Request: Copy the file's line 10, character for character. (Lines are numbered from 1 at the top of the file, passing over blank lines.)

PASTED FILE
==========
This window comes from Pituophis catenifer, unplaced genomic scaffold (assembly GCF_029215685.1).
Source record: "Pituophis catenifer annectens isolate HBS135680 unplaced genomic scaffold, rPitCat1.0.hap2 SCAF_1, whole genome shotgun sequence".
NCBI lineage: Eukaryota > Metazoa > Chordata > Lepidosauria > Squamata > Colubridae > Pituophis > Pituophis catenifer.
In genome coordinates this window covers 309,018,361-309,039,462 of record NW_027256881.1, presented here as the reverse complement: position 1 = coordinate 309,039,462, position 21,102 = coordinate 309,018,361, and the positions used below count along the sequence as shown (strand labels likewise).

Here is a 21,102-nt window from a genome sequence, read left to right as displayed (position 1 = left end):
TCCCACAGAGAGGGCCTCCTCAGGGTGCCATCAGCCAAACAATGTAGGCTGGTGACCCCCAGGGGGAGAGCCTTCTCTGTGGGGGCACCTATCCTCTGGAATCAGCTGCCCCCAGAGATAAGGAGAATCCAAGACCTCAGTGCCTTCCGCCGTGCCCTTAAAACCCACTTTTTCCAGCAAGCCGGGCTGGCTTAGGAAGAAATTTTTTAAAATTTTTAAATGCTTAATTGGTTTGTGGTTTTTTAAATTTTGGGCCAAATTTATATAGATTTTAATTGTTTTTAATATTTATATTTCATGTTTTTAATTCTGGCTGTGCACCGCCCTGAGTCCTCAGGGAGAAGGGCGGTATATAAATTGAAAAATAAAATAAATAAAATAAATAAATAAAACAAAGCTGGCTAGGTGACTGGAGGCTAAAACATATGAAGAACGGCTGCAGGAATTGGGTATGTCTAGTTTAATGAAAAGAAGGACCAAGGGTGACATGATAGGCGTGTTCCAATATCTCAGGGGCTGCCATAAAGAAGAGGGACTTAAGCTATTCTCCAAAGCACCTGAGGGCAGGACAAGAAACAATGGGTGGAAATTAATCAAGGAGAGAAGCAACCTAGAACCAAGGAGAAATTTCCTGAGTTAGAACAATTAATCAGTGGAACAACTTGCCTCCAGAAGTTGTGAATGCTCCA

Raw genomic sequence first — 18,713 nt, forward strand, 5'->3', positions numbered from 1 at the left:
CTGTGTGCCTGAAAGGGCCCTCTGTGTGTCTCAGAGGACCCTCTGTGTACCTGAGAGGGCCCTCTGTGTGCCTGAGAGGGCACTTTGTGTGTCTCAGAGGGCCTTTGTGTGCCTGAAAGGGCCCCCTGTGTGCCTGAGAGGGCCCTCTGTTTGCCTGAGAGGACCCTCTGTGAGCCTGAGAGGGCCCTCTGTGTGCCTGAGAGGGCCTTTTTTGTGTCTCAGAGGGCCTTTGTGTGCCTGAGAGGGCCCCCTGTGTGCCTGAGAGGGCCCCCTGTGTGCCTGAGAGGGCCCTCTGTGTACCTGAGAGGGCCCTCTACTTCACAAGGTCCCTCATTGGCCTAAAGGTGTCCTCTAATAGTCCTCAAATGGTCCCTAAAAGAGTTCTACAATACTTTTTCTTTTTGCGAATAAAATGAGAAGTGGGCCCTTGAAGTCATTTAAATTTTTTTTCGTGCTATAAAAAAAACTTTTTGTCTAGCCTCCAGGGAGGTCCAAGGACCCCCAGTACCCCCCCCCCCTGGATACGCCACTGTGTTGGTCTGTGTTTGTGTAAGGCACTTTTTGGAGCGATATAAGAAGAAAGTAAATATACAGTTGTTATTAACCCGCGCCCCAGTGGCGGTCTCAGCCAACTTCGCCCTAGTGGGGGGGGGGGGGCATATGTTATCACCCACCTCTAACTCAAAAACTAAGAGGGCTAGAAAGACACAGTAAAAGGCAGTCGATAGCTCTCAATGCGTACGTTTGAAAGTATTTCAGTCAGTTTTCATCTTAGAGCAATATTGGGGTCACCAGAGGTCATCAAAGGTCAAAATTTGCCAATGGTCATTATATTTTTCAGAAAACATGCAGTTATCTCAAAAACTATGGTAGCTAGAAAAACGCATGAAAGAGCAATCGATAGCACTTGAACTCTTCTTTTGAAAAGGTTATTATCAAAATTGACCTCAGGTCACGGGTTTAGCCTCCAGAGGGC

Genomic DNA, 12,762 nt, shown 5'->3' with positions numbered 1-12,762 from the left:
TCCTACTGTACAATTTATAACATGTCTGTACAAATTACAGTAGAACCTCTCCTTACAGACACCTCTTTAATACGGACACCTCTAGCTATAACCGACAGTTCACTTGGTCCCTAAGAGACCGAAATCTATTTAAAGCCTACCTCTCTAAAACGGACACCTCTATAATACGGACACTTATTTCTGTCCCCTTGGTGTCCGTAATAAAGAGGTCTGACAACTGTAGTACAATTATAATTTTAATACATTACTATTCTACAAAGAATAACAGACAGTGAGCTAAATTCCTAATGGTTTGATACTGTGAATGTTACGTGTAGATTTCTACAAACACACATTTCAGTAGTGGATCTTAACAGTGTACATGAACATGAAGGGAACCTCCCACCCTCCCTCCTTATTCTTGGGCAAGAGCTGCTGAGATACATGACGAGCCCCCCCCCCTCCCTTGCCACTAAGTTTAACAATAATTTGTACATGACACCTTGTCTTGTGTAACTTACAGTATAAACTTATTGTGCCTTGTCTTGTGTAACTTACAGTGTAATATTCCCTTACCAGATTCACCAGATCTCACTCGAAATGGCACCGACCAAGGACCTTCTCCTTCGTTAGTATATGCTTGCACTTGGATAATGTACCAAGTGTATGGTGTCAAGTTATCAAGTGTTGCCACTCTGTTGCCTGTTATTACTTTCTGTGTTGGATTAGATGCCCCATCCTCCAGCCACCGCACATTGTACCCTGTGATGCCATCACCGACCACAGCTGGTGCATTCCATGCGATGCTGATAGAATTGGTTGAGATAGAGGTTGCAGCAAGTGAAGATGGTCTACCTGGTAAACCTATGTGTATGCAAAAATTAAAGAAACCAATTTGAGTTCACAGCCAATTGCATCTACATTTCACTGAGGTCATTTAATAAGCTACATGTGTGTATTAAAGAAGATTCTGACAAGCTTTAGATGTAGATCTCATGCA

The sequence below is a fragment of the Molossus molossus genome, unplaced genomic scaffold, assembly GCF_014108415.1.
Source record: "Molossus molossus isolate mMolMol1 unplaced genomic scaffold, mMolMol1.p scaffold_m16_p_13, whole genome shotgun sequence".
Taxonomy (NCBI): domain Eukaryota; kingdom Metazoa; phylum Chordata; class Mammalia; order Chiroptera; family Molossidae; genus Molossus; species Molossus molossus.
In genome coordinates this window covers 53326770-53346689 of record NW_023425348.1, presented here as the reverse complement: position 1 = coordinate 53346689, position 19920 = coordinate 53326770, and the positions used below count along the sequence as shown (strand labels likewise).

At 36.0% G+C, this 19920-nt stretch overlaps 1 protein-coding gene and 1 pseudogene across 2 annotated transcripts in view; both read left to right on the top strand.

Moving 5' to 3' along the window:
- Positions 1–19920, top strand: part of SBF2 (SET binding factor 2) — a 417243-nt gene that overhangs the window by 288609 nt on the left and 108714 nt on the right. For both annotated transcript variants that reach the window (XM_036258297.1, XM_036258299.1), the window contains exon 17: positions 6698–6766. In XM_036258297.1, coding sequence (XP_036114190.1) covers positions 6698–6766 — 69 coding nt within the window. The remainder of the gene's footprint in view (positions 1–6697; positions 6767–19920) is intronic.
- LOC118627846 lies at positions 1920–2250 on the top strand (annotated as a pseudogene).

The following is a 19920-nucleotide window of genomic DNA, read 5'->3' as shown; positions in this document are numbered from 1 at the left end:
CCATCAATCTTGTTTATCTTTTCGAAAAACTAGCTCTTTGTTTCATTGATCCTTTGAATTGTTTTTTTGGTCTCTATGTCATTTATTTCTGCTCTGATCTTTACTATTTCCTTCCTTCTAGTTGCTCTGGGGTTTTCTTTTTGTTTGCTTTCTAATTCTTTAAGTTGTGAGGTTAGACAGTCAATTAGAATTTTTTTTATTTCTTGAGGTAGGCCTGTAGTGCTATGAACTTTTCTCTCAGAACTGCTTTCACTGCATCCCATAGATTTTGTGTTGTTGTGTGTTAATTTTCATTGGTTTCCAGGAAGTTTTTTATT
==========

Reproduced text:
TCCTACTGTACAATTTATAACATGTCTGTACAAATTACAGTAGAACCTCTCCTTACAGACACCTCTTTAATACGGACACCTCTAGCTATAACCGACAGTTCACTTGGTCCCTAAGAGACCGAAATCTATTTAAAGCCTACCTCTCTAAAACGGACACCTCTATAATACGGACACTTATTTCTGTCCCCTTGGTGTCCGTAATAAAGAGGTCTGACAACTGTAGTACAATTATAATTTTAATACATTACTATTCTACAAAGAATAACAGACAGTGAGCTAAATTCCTAATGGTTTGATACTGTGAATGTTACGTGTAGATTTCTACAAACACACATTTCAGTAGTGGATCTTAACAGTGTACATGAACATGAAGGGAACCTCCCACCCTCCCTCCTTATTCTTGGGCAAGAGCTGCTGAGATACATGACGAGCCCCCCCCCCTCCCTTGCCACTAAGTTTAACAATAATTTGTACATGACACCTTGTCTTGTGTAACTTACAGTATAAACTTATTGTGCCTTGTCTTGTGTAACTTACAGTGTAATATTCCCTTACCAGATTCACCAGATCTCACTCGAAATGGCACCGACCAAGGACCTTCTCCTTCGTTAGTATATGCTTGCACTTGGATAATGTACCAAGTGTATGGTGTCAAGTTATCAAGTGTTGCCACTCTGTTGCCTGTTATTACTTTCTGTGTTGGATTAGATGCCCCATCCTCCAGCCACCGCACATTGTACCCTGTGATGCCATCACCGACCACAGCTGGTGCATTCCATGCGATGCTGATAGAATTGGTTGAGATAGAGGTTGCAGCAAGTGAAGATGGTCTACCTGGTAAACCTATGTGTATGCAAAAATTAAAGAAACCAATTTGAGTTCACAGCCAATTGCATCTACATTTCACTGAGGTCATTTAATAAGCTACATGTGTGTATTAAAGAAGATTCTGACAAGCTTTAGATGTAGATCTCATGCA